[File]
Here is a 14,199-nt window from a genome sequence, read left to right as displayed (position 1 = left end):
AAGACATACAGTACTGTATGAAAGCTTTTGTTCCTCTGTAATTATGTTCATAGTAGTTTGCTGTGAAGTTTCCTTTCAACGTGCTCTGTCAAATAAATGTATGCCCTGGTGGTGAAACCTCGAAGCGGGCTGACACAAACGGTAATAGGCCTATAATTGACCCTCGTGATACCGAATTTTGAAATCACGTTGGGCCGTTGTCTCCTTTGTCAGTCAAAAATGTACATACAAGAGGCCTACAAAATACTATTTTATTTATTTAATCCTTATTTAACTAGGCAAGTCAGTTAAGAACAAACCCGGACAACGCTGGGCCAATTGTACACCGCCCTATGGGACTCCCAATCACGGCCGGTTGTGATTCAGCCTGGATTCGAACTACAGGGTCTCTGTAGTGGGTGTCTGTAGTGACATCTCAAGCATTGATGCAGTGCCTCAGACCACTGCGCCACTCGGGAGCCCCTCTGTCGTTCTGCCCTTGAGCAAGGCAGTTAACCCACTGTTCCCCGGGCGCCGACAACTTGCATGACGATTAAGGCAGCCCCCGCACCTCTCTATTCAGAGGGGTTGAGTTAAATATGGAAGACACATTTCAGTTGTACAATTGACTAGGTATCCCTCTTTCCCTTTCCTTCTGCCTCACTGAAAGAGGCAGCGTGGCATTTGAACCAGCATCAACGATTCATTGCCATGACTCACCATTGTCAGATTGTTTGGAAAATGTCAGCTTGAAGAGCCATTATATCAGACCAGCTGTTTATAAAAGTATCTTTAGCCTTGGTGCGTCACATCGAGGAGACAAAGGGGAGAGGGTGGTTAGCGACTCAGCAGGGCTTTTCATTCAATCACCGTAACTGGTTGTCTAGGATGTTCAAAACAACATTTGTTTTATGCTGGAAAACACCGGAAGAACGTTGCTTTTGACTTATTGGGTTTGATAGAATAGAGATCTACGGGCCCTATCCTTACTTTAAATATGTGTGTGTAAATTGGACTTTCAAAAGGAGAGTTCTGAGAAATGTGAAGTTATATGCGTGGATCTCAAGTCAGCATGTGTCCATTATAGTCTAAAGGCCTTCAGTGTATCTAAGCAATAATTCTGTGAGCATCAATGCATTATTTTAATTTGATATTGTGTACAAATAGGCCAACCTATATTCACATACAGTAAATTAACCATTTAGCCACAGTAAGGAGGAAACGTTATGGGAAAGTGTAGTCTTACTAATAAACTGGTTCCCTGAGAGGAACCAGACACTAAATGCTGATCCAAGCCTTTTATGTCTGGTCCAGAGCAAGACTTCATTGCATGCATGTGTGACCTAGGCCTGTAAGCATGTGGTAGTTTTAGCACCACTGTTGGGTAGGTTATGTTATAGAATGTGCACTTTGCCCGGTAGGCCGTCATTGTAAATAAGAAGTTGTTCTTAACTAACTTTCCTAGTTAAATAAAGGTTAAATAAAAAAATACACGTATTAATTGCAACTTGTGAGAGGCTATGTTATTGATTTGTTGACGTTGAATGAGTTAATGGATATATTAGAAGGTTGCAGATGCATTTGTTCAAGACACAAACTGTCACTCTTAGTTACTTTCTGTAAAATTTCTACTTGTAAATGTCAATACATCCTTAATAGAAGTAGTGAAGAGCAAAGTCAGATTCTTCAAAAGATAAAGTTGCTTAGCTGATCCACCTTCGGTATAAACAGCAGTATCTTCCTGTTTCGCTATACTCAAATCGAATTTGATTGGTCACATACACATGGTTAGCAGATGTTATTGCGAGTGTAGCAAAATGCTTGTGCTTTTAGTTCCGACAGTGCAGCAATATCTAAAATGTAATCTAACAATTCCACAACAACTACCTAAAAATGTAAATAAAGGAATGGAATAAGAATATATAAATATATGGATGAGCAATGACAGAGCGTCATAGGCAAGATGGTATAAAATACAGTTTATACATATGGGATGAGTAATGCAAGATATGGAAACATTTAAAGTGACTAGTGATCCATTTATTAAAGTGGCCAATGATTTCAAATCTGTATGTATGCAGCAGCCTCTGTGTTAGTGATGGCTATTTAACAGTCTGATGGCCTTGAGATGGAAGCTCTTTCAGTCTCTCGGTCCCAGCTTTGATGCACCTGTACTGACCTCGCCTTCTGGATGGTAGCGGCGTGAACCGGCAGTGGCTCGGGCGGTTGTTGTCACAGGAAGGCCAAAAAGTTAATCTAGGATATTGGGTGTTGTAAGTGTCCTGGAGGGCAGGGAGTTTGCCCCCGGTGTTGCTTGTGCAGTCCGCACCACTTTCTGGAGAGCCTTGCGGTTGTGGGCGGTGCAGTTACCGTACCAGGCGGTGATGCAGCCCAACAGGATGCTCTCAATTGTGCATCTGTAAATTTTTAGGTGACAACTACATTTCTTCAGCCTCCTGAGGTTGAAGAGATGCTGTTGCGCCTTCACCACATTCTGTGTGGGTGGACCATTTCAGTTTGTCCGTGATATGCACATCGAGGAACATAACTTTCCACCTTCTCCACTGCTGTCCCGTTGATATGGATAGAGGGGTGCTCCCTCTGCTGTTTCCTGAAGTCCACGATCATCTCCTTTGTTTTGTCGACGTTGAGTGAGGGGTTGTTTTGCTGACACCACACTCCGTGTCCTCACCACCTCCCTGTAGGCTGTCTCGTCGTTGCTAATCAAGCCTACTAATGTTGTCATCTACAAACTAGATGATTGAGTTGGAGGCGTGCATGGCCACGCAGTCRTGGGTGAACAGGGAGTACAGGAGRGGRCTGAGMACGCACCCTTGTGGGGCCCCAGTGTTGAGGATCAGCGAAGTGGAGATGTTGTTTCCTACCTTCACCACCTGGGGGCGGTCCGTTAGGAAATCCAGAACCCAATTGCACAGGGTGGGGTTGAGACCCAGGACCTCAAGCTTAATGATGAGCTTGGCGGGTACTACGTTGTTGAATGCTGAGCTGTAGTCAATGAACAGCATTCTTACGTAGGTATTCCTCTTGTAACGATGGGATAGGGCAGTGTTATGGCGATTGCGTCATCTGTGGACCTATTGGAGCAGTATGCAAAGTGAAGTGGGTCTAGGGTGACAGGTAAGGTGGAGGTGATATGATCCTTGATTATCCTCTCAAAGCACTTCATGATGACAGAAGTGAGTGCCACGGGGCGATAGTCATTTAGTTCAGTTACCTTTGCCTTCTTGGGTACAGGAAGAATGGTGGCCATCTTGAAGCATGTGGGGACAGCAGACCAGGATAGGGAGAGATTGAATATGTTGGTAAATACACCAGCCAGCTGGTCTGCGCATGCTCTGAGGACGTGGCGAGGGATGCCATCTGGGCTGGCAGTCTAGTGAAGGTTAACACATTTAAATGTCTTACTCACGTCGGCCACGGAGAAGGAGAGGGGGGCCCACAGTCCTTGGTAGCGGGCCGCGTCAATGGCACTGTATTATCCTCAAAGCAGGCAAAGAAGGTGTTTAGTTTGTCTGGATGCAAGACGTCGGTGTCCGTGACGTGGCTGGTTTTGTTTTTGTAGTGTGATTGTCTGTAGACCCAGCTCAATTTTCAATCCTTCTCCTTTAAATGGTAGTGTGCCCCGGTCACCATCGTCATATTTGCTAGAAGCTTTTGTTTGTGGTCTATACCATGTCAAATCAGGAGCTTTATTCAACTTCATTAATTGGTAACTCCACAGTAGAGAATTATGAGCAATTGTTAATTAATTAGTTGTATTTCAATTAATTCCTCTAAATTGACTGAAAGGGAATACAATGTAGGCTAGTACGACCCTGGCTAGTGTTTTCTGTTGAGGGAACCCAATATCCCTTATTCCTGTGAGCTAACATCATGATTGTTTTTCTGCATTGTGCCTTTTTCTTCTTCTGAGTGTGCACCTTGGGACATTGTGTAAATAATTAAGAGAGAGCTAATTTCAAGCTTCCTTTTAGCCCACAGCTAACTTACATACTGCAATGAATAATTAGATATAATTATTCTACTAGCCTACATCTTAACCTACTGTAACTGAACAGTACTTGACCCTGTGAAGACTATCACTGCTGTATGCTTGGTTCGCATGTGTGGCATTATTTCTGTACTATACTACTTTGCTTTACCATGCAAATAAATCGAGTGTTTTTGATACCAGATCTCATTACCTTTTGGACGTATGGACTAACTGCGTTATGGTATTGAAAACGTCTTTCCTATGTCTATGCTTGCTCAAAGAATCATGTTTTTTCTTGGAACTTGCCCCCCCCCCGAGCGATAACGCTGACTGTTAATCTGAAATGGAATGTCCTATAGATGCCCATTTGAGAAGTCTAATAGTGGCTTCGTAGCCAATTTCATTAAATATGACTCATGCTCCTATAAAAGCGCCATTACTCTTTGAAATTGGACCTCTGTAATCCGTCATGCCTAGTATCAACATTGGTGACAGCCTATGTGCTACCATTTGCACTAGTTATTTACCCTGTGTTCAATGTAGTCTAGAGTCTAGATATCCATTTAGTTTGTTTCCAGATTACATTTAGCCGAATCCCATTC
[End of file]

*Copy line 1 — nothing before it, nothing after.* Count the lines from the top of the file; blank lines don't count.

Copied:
Here is a 14,199-nt window from a genome sequence, read left to right as displayed (position 1 = left end):